VILNIUS - Parliament (Seimas) has passed a new citizenship law that allows children of Lithuanian emigrants in EU and NATO states to gain dual citizenship. The bill will only come into effect when President Valdas Adamkus signs it into law.
Prime Minister Gediminas Kirkilas who is currently touring New York, told reporters the new edition of the citizenship law will enhance relations between Lithuanian emigrants and their home country.
This is a view shared by the head of the World Lithuanian Community, Regina Narusiene and her Lithuanian counterpart Gabrielius Zemkalnis. Zemkalnis lived in Australia for a number of years and is an example of those whose children will be affected by the new bill. "The most important thing is that people have the opportunityâ€¦they [the Lithuanian Diaspora] can retain their Lithuanian Citizenship," he said.
Narusiene explained that the ruling was made after the Seimas discovered that the old ruling, made in 2006, violated part of the constitution. After the discrepancy was found, they were asked to write a new bill by the Constitutional Court.
According to the new law, dual citizenship will be granted to seven groups of people: citizens of EU and NATO member states; political deportees and prisoners as well as three generations of their descendants; those who left Lithuania during the Soviet rule (1940-1990) as well as their offspring; Lithuanians living in traditionally very populated "isles" in neighboring states; individuals who have been granted a Lithuanian passport alongside the document issued by another state; children of Lithuanian citizens and citizens of other countries that have signed an international agreement with Lithuania on dual citizenship. Lithuania, however, has no agreements of this nature with any other countries at present.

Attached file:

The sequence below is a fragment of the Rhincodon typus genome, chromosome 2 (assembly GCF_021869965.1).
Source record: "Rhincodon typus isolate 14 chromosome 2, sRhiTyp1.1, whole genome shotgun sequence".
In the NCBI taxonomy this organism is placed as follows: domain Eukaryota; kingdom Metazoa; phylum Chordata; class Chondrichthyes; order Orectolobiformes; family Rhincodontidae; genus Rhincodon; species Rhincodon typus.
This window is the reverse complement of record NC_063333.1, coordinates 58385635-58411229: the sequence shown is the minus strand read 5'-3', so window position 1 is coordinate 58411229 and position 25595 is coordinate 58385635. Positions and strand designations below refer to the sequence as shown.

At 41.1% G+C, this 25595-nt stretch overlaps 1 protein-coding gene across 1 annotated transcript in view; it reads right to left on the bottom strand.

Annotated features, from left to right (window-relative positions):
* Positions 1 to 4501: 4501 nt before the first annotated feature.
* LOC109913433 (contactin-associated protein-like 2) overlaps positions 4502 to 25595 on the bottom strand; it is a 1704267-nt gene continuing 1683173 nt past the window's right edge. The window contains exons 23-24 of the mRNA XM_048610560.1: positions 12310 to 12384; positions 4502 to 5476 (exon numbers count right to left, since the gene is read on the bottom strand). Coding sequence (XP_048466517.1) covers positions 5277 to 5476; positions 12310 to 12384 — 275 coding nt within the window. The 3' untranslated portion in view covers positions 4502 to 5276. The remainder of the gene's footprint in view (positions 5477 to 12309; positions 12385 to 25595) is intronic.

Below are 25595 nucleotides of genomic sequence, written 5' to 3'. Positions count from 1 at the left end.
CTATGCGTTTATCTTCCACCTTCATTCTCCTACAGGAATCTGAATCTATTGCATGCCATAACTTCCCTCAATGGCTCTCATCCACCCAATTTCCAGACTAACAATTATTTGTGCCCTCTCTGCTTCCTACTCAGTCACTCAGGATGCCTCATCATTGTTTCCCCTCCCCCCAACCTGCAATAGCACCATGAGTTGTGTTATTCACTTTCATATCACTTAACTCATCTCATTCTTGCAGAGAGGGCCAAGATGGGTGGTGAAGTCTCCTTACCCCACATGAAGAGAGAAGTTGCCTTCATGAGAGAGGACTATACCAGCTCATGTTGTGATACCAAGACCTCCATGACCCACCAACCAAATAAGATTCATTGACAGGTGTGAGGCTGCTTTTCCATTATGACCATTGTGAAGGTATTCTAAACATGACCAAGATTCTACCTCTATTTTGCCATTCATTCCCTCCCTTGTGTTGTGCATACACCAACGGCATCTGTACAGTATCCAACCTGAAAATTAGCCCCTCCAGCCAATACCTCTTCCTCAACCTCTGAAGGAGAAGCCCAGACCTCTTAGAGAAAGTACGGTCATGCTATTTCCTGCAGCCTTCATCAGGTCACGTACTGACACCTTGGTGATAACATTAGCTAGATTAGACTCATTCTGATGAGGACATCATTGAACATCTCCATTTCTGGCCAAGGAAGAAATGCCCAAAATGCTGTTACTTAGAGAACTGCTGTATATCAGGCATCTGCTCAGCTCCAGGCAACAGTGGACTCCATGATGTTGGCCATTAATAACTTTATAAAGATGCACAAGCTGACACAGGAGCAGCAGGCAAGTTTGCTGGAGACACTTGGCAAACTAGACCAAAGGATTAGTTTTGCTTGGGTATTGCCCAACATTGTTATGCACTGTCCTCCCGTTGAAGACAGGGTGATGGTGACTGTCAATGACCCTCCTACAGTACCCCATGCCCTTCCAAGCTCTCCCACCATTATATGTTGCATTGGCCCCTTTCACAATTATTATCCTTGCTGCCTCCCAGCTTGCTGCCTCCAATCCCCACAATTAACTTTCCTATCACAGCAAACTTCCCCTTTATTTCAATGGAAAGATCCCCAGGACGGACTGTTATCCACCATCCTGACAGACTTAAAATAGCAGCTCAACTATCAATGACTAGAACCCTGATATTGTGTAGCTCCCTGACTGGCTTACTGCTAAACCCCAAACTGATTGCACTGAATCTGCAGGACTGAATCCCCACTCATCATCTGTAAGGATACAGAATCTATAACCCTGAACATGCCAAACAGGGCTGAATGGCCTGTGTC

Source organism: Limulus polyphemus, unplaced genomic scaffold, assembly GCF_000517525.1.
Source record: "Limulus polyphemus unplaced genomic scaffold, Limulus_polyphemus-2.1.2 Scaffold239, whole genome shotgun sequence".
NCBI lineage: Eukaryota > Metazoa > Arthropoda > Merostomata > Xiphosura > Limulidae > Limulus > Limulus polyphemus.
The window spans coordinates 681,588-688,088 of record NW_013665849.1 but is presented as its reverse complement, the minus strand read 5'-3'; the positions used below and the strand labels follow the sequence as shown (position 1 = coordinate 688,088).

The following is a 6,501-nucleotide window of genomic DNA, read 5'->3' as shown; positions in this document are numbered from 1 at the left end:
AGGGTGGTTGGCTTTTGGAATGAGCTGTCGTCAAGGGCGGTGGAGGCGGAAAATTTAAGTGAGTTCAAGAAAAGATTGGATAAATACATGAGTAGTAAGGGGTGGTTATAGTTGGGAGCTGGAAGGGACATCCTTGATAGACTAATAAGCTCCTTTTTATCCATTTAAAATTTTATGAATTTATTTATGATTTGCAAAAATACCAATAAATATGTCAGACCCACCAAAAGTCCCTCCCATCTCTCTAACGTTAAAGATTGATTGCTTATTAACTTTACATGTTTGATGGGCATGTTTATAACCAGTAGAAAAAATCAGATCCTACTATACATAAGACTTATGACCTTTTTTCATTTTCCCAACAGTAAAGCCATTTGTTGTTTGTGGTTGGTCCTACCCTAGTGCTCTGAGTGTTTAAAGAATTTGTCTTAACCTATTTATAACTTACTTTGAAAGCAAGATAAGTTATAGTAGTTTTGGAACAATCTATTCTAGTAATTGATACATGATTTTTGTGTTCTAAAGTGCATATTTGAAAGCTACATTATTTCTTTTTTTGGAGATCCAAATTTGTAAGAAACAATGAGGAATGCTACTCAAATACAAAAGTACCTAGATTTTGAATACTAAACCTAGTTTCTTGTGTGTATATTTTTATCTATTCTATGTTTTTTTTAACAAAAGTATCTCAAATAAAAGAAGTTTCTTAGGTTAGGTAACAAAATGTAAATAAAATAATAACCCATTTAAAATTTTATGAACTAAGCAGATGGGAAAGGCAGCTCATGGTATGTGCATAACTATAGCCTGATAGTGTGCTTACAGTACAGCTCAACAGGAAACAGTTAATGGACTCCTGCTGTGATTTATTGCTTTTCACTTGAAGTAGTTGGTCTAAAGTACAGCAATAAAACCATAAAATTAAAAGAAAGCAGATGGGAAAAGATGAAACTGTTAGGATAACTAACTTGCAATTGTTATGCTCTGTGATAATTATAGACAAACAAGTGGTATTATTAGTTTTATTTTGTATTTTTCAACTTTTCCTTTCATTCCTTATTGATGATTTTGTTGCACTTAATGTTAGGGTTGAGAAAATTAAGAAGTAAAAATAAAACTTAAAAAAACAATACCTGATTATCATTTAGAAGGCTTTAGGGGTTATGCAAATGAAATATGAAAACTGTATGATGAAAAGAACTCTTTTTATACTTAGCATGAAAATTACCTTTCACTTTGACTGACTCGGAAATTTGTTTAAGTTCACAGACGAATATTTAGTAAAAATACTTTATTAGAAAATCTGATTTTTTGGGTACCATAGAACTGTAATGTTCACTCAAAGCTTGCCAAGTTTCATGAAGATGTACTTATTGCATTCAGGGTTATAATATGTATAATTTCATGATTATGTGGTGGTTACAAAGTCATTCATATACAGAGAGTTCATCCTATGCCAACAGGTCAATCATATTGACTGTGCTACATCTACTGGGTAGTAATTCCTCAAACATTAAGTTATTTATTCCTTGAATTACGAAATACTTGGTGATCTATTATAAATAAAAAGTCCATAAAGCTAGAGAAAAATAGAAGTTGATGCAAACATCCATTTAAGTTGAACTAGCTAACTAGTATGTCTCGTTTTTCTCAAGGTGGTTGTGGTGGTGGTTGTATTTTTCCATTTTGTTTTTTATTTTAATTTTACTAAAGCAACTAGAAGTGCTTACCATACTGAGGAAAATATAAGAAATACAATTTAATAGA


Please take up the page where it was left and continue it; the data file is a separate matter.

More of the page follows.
Previously, children of emigrants would have to give up their other nationality in order to gain Lithuanian citizenship. The new law unfortunately does not cover Lithuanians who left the country after independence and got another citizenship after 2006.
During the discussions over the law some politicians brought up the issue of exclusion of countries outside the NATO or EU zones, but Zemkalnis is not concerned, saying those from Australia, New Zealand and Ukraine are covered. "These countries are covered indirectly by the laws," he said. Narusiene moved to support Zemkalnis telling people not to worry, as the exclusion rate will be "very low."
Lithuanian citizenship can be granted if applicants meet the following requirements: pass a language exam; provide proof of legal right to remain in Lithuania at the time of application, live in Lithuanian territory for the past 10 years, have legal means of supporting themselves and pass an exam on basic knowledge of the country's Constitution.
Supporters of the law defended it despite the exclusions.
"People are complaining, but none of it is constructive criticism; it is a wonderful thing the Seimas has done. I congratulate them. It is good, but is it perfect? No it isn't," she said referring to the exclusion of some people. "We are going to strive for more, but this will take time," Narusiene added.
Others affected by the law also expressed approval. Aras Zirgulis is a young Lithuanian American who grew up in Los Angeles, but now lives in Vilnius. He plans to start a Masters in Business Administration in the next school year. He is very happy to hear the news and says he will start application procedures as soon as he can. "This is the fulfillment of a 25 year dream 's it is finally coming to fruition," Zirgulis said. "Doors are finally opening up to me," he added.
Julia Bojko, another Lithuanian American from Philadelphia said she was excited about the move and will also start proceedings as soon as possible. "I am a proud American and a proud Lithuanian. There are no downsides to this 's it will help me and my family and help those who are being forced to make decisions they don't want to," Bojko said.
The landslide decision was reached in the Seimas with 78 members of parliament voting in favor of the bill with four against and nine abstaining.